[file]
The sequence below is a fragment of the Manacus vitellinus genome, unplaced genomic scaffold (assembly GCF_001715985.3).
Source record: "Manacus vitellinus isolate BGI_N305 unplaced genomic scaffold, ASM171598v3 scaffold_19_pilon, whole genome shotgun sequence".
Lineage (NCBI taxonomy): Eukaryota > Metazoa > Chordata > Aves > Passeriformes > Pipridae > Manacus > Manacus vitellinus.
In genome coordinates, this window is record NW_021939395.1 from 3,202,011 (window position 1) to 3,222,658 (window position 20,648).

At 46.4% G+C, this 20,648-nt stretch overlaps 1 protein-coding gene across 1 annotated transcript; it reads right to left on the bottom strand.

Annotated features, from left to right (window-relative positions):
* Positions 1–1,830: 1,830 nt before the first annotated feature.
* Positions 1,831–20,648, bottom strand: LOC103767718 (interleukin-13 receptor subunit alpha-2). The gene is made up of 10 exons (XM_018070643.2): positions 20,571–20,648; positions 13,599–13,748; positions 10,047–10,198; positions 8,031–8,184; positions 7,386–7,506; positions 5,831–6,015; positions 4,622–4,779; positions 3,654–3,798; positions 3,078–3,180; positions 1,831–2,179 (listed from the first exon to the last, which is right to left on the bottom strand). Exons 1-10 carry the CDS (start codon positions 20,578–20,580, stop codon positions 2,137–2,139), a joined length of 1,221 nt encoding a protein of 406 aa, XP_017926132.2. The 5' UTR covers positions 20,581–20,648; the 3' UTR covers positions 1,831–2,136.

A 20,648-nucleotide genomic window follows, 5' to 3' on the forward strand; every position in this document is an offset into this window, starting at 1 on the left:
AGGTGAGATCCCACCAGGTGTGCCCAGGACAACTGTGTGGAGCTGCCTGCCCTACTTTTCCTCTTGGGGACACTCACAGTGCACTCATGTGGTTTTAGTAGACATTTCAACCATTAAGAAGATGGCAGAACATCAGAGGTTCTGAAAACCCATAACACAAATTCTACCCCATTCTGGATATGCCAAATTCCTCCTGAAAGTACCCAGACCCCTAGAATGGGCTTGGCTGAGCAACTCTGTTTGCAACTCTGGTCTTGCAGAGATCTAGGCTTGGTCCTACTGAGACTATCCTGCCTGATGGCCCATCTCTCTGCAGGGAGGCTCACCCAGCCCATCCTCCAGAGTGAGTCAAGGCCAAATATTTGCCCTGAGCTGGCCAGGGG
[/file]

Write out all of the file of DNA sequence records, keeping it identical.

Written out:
The sequence below is a fragment of the Manacus vitellinus genome, unplaced genomic scaffold (assembly GCF_001715985.3).
Source record: "Manacus vitellinus isolate BGI_N305 unplaced genomic scaffold, ASM171598v3 scaffold_19_pilon, whole genome shotgun sequence".
Lineage (NCBI taxonomy): Eukaryota > Metazoa > Chordata > Aves > Passeriformes > Pipridae > Manacus > Manacus vitellinus.
In genome coordinates, this window is record NW_021939395.1 from 3,202,011 (window position 1) to 3,222,658 (window position 20,648).

At 46.4% G+C, this 20,648-nt stretch overlaps 1 protein-coding gene across 1 annotated transcript; it reads right to left on the bottom strand.

Annotated features, from left to right (window-relative positions):
* Positions 1–1,830: 1,830 nt before the first annotated feature.
* Positions 1,831–20,648, bottom strand: LOC103767718 (interleukin-13 receptor subunit alpha-2). The gene is made up of 10 exons (XM_018070643.2): positions 20,571–20,648; positions 13,599–13,748; positions 10,047–10,198; positions 8,031–8,184; positions 7,386–7,506; positions 5,831–6,015; positions 4,622–4,779; positions 3,654–3,798; positions 3,078–3,180; positions 1,831–2,179 (listed from the first exon to the last, which is right to left on the bottom strand). Exons 1-10 carry the CDS (start codon positions 20,578–20,580, stop codon positions 2,137–2,139), a joined length of 1,221 nt encoding a protein of 406 aa, XP_017926132.2. The 5' UTR covers positions 20,581–20,648; the 3' UTR covers positions 1,831–2,136.

A 20,648-nucleotide genomic window follows, 5' to 3' on the forward strand; every position in this document is an offset into this window, starting at 1 on the left:
AGGTGAGATCCCACCAGGTGTGCCCAGGACAACTGTGTGGAGCTGCCTGCCCTACTTTTCCTCTTGGGGACACTCACAGTGCACTCATGTGGTTTTAGTAGACATTTCAACCATTAAGAAGATGGCAGAACATCAGAGGTTCTGAAAACCCATAACACAAATTCTACCCCATTCTGGATATGCCAAATTCCTCCTGAAAGTACCCAGACCCCTAGAATGGGCTTGGCTGAGCAACTCTGTTTGCAACTCTGGTCTTGCAGAGATCTAGGCTTGGTCCTACTGAGACTATCCTGCCTGATGGCCCATCTCTCTGCAGGGAGGCTCACCCAGCCCATCCTCCAGAGTGAGTCAAGGCCAAATATTTGCCCTGAGCTGGCCAGGGG